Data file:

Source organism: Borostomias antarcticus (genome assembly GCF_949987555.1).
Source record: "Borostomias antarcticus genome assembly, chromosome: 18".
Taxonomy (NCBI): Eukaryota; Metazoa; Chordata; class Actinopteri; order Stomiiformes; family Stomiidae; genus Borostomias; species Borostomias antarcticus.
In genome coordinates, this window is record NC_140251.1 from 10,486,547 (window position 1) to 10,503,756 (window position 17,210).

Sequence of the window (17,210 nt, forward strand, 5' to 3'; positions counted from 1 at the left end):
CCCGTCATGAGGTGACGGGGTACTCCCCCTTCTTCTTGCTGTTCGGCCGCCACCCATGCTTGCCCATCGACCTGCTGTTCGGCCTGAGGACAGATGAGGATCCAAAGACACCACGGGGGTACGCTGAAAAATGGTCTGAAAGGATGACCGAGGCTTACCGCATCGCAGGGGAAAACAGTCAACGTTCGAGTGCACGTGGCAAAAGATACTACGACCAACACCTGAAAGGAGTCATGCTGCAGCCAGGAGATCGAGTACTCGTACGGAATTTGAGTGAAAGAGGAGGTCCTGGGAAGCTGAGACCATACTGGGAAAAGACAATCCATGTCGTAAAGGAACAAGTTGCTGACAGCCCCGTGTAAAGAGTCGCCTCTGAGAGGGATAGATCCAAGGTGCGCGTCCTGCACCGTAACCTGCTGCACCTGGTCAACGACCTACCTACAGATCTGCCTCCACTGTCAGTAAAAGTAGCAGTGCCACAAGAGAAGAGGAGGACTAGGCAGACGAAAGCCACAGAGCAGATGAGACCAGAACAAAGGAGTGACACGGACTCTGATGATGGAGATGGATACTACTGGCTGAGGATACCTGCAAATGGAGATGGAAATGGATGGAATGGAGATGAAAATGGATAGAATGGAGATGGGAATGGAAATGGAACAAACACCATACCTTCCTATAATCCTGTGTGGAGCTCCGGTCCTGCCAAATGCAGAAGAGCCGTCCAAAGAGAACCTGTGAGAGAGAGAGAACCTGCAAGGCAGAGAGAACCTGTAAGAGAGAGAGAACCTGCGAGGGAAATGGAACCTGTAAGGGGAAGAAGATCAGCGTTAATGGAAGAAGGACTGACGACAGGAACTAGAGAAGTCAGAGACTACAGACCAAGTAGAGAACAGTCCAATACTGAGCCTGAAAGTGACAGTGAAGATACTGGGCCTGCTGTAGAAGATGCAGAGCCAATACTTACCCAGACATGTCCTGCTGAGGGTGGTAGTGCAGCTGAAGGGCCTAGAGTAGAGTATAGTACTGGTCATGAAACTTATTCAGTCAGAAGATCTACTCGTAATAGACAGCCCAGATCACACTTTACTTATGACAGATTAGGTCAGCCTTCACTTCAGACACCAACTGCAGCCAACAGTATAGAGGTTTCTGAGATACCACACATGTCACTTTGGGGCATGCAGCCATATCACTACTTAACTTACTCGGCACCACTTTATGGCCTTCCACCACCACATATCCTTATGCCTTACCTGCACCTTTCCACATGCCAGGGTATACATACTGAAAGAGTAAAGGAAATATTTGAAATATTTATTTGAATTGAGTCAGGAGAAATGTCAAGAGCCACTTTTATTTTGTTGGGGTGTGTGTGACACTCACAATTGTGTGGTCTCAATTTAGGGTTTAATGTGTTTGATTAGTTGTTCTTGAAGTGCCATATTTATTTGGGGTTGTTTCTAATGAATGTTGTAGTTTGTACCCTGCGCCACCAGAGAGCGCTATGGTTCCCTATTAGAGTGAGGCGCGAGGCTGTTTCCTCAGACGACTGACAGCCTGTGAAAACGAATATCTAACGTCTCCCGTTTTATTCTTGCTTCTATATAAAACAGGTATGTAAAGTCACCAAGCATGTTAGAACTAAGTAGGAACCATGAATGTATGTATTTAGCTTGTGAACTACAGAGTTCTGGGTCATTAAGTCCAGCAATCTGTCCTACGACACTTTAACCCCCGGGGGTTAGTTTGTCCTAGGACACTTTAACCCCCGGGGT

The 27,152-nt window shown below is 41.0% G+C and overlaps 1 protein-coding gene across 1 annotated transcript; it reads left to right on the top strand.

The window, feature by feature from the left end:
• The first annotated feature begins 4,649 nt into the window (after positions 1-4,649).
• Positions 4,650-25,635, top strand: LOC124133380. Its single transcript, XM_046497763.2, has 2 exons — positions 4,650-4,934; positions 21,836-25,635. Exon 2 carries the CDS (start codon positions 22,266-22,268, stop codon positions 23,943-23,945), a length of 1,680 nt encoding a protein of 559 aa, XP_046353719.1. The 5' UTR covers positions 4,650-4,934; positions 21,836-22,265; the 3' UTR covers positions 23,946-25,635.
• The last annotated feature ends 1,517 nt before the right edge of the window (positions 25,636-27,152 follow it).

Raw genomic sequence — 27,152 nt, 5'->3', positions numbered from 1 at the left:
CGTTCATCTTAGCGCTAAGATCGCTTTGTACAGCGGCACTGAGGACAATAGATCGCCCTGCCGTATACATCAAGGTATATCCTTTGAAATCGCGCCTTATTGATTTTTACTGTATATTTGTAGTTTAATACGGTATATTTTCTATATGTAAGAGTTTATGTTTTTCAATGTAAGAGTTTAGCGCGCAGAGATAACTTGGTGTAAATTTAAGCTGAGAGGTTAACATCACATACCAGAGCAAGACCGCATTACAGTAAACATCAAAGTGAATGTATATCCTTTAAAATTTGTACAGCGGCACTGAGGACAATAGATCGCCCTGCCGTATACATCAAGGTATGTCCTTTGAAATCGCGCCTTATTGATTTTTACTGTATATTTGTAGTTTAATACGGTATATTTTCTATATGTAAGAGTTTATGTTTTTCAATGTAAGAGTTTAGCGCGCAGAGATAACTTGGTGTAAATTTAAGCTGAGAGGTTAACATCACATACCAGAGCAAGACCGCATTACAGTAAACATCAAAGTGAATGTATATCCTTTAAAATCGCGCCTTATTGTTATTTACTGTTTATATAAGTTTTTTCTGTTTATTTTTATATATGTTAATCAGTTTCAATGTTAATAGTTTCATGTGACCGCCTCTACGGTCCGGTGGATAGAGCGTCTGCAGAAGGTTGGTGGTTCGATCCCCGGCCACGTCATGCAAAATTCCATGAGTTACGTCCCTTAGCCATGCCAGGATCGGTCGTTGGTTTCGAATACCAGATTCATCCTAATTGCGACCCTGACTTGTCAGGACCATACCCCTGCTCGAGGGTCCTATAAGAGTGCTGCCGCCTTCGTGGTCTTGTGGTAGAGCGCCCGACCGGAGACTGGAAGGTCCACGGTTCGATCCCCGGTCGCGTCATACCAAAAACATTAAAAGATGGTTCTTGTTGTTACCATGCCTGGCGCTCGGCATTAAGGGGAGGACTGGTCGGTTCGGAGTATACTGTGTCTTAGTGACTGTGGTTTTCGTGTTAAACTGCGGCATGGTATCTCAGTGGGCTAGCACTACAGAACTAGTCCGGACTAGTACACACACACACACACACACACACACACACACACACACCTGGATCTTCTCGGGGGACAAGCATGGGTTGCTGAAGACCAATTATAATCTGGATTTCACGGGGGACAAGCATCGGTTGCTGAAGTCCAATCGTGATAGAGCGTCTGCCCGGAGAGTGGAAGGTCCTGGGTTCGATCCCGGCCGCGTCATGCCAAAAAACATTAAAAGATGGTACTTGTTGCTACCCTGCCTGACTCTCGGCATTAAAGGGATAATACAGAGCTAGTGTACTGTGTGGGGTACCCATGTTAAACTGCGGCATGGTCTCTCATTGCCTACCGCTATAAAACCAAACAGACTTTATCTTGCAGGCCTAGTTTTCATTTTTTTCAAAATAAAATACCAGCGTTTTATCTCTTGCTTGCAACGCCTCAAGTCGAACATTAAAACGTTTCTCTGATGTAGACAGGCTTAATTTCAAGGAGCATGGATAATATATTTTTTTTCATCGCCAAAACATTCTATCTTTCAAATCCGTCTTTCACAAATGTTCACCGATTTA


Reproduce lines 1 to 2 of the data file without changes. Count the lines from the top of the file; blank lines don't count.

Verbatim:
Source organism: Borostomias antarcticus (genome assembly GCF_949987555.1).
Source record: "Borostomias antarcticus genome assembly, chromosome: 18".